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Could two heads be better than one for your small business?

Partnerships can benefit start-ups and growing business in many ways – shared risk, access to funds and expertise, and the sharing of duties. Of course, partnerships can be risky. One partner may not pull their weight, financial wrangling adds fuel to the fire, and ultimately the relationship and agreement sours.

Entering into a business partnership is a big commitment and upfront planning is a must.

Here are six things you should do before you enter into a business partnership.

  1. Weigh the pros and cons

Aside from the generalized advantages and disadvantages mentioned above, spend some time weighing up the pros and cons relative to your business, industry, personality and finances.

What are you seeking in a partner? Is it network, capital or critical skills that you lack? If you have someone lined up who can contribute to these, then a partnership can make sense. If you not, then consider forming the business yourself and hire someone or find a mentor who can bring these assets to the table.

  1. Get to know your partner first

If you have a partner in mind, how much do you know about them (third-party investigative services can even help out with this by running background checks on individuals to help assess risk)? Have you ever worked with them before? Do you both want the same thing out of business? Do they exemplify your brand?

What about your skills – are they complementary? This is very important as you start to determine who does what in the partnership, both at a strategic and day-to-day level.

  1. Understand the different forms of legal partnership 

Each state has specific laws on the formation and dissolution of business partnerships as well as laws regarding the legal responsibilities of each partner. There are three forms of legal partnerships that business owners can consider:

  • General partnership – The simplest route and similar to a sole proprietorship. Just register your “doing business as” name or trade name and open a bank account in your business name. In this structure, all profits, liability and management duties are split equally (any variation from this needs to be outlined in the partnerships agreement).
  • Limited Liability Partnership (LLP) – If you’re looking for more legal protection, an LLP can help. Much like an LLC, this option affords partners protection from personal liability for the debts and liabilities incurred by the business.
  • Limited Partnership – In this scenario, one partner may invest in the partnership, but not contribute to the day-to-day management.

Find more detailed information about types of partnership here.

  1. Taxation and partnerships

The IRS doesn’t consider partnerships to be separate entities from their owners, and all profits and losses are passed through to the individual partners. However, your business will still need to file a business tax return (Form 1065), but it won’t pay income tax on the profits and losses disclosed. Instead, each partner will need to file an annual tax return showing their individual shares of the company’s profits and losses – and the amount of tax owed. This tax is actually paid each quarter in the form of estimated taxes to both the IRS and your state.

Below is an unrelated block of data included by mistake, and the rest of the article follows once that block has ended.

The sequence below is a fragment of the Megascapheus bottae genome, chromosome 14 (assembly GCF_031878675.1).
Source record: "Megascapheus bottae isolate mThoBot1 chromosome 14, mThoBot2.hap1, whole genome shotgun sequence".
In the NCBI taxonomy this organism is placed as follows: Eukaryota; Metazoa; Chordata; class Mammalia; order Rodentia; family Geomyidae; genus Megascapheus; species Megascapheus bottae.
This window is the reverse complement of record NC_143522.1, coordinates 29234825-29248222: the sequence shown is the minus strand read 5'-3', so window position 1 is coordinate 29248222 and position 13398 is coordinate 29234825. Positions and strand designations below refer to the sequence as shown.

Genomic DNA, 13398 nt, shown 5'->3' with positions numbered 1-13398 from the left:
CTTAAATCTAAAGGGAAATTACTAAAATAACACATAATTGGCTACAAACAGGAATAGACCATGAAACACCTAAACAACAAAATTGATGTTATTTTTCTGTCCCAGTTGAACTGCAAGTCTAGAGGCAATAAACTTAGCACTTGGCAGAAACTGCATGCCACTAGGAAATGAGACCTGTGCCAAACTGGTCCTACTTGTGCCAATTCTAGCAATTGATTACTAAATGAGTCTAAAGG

1. Decide how you’ll split profits

How you split the profits is up to you. Bear in mind that if you stick with a clean 50-50 split, neither partner can make any business decisions autonomously; each party must agree. Whereas a 49-51 ratio gives one party the final authority to end deadlock on business decisions. Another option involves each partner taking a salary and then splitting the remaining profits between you. This is a useful approach if it’s already agreed that one partner will play a more active role in the business.

  1. Set it all in stone – the partnership agreement

The best way to protect yourself in any partnership is to form a partnership or operating agreement. Though not a legal requirement, think of the agreement as your prenup! This is where you’ll outline how profits will be split, who assumes responsibilities and so on.

Any issues that could arise between partners should be able to be resolved by referring to the agreement that you collaborated on to create. If you find yourself unhappy in your partnership, your operating agreement will be one of your best chances to prove resolution. If you don't provide a custom agreement, you'll be defaulted to your state's generic version, which will most likely not cover the intricacies of your business.

Work with your lawyer and accountant to formalize your agreement. At a minimum include the following:

  • Division of profits and compensation – Don’t forget to include how you’ll handle losses as well as profits.
  • Contributions to the partnership – These include any assets, property or cash that either partner rolls into the business.
  • Decision-making – This includes the scope of an individual partner’s authority to make decisions, how you’ll handle disputes, on-boarding new partners and how the partnership will be dissolved.
  • Management duties – Although there needs to be room for flexibility here (for example, if one partner is sick the other should be prepared to step in and help out), document the key functions performed by each partner. For instance, if you prefer to handle employee relations or payroll, state that here so that there’s no confusion down the line.

The bottom line

Partnerships are a popular choice for small businesses. According to the latest data from the SBA Office of Advocacy, partnerships and sole proprietors con­stituted 94 percent of non-employers in 2010. However, as with any business undertaking, it’s not without risk. Do your research upfront, weigh up the pros and cons and protect yourself with an ironclad agreement.